For a start, the fact that homeopathic remedies are generally so diluted that they contain no active ingredient is glossed over with the phrase "Critics argue that the active substance is so diluted that homeopathic remedies have no more effect than placebo or dummy treatment".
The article reports on a study by Dr. David Reilly at, God help us, the Glasgow Homoeopathic Hospital. What do we know about the study? Virtually nothing. According to the article, the study looked at 50 patients suffering from nasal allergies. Some were given homeopathy and some a placebo. I tried to find the study, so I could understand what they did. A search on the pubmed database doesn't find it. There is no mention of the status of the study in the Mail article. Has it been submitted to a journal? Presented at a conference? Written up on the back of a fag packet? We don't know. So there is no way the claims made in the article can be evaluated in any sensible way. Was the study blinded? Did it have adequate randomisation? What was the placebo used? We don't know. The only thing I can say about it is that the study size is small, and so more likely to produce a false positive result.
So, the reporting of the particular study that the article discusses is lamentable. But perhaps even worse is the total failure to place the study in the context of the rest of the scientific evidence. Dr Reilly is allowed to get away with saying that the study replicates some of his previous studies, and that "there were positive findings in 70 per cent of a further 180 clinical trials" of homeopathy.
Perhaps 70% of trials of homeopathy did apparently show a positive result. But this could be a result of poor study designs or insufficient sample sizes. Luckily, this can be tested using a technique called a meta-analysis. Essentially, you get the data from all the published trials, pool it together, and apply statistical techniques to the pooled data to evaluate bias. Such an analysis was conducted by Aijin Shang and co-workers, and published in the Lancet in 2005. This is a study much misunderstood by homeopaths, but what it shows is that large and well-designed trials show no effect for homeopathy, and that positive results of some trials can be explained by poor experimental design, bias and small sample sizes. A previous meta-analysis by Linde et al., published in the Journal of Clinical Epidemiology, came to similar conclusions. Dr. Reillys' previous work on homeopathic treatment for allergies was included in the Shang study, and was not deemed to be of high quality.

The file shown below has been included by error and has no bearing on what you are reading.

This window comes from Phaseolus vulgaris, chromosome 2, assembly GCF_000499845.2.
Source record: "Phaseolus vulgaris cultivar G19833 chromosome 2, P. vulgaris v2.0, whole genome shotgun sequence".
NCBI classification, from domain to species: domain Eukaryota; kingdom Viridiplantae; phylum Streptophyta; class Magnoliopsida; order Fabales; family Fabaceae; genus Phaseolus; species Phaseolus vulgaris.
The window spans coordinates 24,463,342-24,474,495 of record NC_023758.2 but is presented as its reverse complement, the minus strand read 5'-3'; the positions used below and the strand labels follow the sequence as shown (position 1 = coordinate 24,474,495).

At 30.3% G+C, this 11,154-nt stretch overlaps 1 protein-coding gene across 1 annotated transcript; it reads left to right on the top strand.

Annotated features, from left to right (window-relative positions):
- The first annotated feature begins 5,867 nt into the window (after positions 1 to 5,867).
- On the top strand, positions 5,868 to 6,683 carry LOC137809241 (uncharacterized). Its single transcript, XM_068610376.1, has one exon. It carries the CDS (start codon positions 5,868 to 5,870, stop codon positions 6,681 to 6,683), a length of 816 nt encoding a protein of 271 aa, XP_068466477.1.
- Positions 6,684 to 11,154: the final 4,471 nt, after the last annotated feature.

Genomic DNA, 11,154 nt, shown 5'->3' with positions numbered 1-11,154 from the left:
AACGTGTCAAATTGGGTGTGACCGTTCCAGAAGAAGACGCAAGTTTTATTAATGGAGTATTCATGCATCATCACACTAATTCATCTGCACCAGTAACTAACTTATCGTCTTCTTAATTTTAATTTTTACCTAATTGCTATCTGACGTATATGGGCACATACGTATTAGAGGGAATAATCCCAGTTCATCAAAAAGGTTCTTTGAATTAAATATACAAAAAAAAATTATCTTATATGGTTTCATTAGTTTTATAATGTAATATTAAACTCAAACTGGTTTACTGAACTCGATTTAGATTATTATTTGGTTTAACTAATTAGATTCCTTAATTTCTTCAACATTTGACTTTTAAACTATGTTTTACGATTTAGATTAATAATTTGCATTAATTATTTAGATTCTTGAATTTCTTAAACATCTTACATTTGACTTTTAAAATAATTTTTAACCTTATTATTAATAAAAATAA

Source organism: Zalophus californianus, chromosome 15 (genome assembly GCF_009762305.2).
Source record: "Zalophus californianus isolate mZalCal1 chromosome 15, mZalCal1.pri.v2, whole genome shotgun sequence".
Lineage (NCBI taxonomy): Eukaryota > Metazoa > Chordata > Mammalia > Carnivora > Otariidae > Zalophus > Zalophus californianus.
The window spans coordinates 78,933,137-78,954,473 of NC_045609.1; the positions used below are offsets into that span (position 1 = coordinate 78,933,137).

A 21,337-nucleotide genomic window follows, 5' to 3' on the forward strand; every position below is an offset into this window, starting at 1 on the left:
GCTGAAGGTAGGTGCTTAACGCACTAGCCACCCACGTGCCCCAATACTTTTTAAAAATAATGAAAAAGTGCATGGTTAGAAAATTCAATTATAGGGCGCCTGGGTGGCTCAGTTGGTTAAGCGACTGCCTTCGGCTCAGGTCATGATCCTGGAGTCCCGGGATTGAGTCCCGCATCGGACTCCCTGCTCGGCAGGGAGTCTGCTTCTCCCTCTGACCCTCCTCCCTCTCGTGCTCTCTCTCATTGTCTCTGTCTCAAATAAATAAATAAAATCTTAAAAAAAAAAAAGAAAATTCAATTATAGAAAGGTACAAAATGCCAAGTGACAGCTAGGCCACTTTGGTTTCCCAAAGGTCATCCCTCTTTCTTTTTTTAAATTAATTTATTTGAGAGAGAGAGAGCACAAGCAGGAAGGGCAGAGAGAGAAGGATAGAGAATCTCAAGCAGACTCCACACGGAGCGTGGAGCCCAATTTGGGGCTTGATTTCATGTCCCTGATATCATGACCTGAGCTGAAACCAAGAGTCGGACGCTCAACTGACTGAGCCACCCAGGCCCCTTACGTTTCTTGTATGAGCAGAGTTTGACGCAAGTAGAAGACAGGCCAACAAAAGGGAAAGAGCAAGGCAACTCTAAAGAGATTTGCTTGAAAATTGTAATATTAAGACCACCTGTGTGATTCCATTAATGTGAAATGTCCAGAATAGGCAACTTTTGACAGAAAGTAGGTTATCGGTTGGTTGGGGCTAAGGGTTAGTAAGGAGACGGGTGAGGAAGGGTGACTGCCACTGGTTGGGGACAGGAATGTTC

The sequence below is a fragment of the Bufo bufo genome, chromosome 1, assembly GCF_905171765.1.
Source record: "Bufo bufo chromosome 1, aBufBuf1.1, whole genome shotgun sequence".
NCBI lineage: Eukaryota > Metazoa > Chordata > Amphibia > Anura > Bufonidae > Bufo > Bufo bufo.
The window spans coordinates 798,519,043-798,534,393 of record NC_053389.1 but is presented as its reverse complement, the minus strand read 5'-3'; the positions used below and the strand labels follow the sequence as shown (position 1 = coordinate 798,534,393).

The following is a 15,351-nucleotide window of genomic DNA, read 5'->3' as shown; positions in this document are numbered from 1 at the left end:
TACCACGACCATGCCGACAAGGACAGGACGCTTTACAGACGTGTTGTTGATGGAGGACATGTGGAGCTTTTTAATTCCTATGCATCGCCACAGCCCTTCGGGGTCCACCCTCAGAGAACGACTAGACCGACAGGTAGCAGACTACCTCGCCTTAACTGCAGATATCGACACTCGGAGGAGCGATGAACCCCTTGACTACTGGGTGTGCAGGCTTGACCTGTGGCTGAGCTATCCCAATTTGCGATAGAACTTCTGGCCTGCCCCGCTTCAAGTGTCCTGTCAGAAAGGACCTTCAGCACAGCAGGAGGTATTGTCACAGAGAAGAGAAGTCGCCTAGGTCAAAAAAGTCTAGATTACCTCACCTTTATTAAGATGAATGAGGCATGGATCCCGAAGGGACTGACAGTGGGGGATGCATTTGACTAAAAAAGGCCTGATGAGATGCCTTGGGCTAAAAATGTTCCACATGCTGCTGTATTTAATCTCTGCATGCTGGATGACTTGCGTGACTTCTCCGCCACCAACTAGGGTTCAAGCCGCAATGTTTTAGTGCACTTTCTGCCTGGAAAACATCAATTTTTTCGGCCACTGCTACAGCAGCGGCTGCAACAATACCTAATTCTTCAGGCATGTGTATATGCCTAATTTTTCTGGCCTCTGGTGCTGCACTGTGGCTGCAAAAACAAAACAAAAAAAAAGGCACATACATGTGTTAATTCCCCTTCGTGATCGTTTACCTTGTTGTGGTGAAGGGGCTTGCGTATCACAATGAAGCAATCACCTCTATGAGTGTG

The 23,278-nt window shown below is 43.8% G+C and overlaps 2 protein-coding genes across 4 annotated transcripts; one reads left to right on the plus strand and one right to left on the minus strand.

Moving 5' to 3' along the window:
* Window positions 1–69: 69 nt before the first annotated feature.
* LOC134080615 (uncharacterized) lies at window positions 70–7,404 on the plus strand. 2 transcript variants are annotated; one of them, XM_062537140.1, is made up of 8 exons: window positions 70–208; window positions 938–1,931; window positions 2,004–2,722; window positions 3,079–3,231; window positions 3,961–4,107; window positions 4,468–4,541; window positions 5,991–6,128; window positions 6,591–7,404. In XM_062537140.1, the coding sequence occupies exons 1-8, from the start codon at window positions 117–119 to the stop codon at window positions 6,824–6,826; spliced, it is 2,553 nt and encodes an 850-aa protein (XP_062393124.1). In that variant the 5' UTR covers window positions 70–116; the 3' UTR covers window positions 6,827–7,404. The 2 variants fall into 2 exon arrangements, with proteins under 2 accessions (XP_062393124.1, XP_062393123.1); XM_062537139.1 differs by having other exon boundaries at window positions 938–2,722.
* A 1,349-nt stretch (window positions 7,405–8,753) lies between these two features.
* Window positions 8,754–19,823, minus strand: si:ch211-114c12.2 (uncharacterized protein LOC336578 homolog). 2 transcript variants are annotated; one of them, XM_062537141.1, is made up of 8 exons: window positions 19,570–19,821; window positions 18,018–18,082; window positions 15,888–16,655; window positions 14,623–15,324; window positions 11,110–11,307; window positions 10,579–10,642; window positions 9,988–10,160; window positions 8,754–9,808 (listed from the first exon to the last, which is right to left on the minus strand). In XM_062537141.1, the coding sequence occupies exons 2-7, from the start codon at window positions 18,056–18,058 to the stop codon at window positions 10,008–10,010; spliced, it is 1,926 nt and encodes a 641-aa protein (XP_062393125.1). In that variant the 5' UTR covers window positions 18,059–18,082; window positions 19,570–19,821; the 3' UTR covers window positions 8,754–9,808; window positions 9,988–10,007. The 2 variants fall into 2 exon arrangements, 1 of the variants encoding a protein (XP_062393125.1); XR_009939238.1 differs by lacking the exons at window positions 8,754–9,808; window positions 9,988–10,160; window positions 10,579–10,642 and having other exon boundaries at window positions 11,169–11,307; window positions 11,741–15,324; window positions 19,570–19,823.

So, the current state of the scientific evidence is that there is no plausible mechanism for homeopathy to work, and that the results of large, well-conducted studies are consistent with homeopathic remedies being no more than placeboes. Going by the Mail article, you would get the impression that homeopathy was dismissed by blinkered scientists, but that evidence was gradually stacking up in favour of it. That is simply not the case.
But at least the Mail didn't claim that homeopathy can cure cancer...
EDIT: It has come to my attention that the Mail story is actually reporting the results of a trial that was published in the BMJ...in 2000. So why it has appeared 8 years later is anyone's guess. This trial was also included in the Shang meta-analysis, and not deemed to be of high quality. This is perhaps because the trial was not double-blind, even though it was described as such in the BMJ [Edit: my mistake. The wash-in period of the trial was single blind. The intervention was double-blind]. The authors also calculated that they needed to recruit 60 subjects in each group (a total of 120) for the study to have the required statistical power. There was a total of 50 subjects. So the only sensible conclusion would be that there was insufficient evidence either way.
Edit 2: Here's the author of the piece, Jenny Hope, giving evidence to the House of Commons Select Committee on Health regarding the influence of drug companies on research and research reporting. Note this bit:
When a story is in the public domain—or being placed with the specific intention of generating publicity—someone will write about it. If it's me than I know where the information is coming from, the background, and carried out the interviews—there is some quality control.
The quality control on this particular story seems to be negligible. Perhaps Ms. Hope was having a bad day?